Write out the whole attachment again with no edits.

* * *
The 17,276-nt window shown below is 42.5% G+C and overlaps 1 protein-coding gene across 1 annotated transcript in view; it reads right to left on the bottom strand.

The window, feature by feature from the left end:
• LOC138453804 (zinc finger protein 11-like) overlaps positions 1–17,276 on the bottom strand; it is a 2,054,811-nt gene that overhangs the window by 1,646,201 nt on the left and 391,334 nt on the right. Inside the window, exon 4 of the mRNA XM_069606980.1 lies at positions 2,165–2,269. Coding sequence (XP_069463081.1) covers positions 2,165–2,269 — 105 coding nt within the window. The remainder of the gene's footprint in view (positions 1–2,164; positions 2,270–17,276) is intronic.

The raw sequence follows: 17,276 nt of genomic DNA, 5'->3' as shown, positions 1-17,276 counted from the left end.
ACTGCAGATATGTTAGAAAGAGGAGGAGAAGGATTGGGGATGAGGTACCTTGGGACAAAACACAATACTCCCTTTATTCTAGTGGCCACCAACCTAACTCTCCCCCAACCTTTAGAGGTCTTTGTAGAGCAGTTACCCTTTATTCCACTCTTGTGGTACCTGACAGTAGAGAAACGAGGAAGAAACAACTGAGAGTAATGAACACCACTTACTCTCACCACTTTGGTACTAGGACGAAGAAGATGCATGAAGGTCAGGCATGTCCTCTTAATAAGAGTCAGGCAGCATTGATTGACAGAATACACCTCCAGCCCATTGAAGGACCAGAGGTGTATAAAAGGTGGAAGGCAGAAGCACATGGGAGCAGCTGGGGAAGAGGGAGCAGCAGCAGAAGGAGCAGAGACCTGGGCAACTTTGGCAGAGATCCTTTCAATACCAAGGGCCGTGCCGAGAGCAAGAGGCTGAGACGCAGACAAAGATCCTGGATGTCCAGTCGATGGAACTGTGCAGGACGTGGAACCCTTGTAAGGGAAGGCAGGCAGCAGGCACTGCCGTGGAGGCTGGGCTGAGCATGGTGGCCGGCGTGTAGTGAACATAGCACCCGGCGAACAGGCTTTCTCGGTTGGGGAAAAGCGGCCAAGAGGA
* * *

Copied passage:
The 17,276-nt window shown below is 42.5% G+C and overlaps 1 protein-coding gene across 1 annotated transcript in view; it reads right to left on the bottom strand.

The window, feature by feature from the left end:
• LOC138453804 (zinc finger protein 11-like) overlaps positions 1–17,276 on the bottom strand; it is a 2,054,811-nt gene that overhangs the window by 1,646,201 nt on the left and 391,334 nt on the right. Inside the window, exon 4 of the mRNA XM_069606980.1 lies at positions 2,165–2,269. Coding sequence (XP_069463081.1) covers positions 2,165–2,269 — 105 coding nt within the window. The remainder of the gene's footprint in view (positions 1–2,164; positions 2,270–17,276) is intronic.

The raw sequence follows: 17,276 nt of genomic DNA, 5'->3' as shown, positions 1-17,276 counted from the left end.
ACTGCAGATATGTTAGAAAGAGGAGGAGAAGGATTGGGGATGAGGTACCTTGGGACAAAACACAATACTCCCTTTATTCTAGTGGCCACCAACCTAACTCTCCCCCAACCTTTAGAGGTCTTTGTAGAGCAGTTACCCTTTATTCCACTCTTGTGGTACCTGACAGTAGAGAAACGAGGAAGAAACAACTGAGAGTAATGAACACCACTTACTCTCACCACTTTGGTACTAGGACGAAGAAGATGCATGAAGGTCAGGCATGTCCTCTTAATAAGAGTCAGGCAGCATTGATTGACAGAATACACCTCCAGCCCATTGAAGGACCAGAGGTGTATAAAAGGTGGAAGGCAGAAGCACATGGGAGCAGCTGGGGAAGAGGGAGCAGCAGCAGAAGGAGCAGAGACCTGGGCAACTTTGGCAGAGATCCTTTCAATACCAAGGGCCGTGCCGAGAGCAAGAGGCTGAGACGCAGACAAAGATCCTGGATGTCCAGTCGATGGAACTGTGCAGGACGTGGAACCCTTGTAAGGGAAGGCAGGCAGCAGGCACTGCCGTGGAGGCTGGGCTGAGCATGGTGGCCGGCGTGTAGTGAACATAGCACCCGGCGAACAGGCTTTCTCGGTTGGGGAAAAGCGGCCAAGAGGA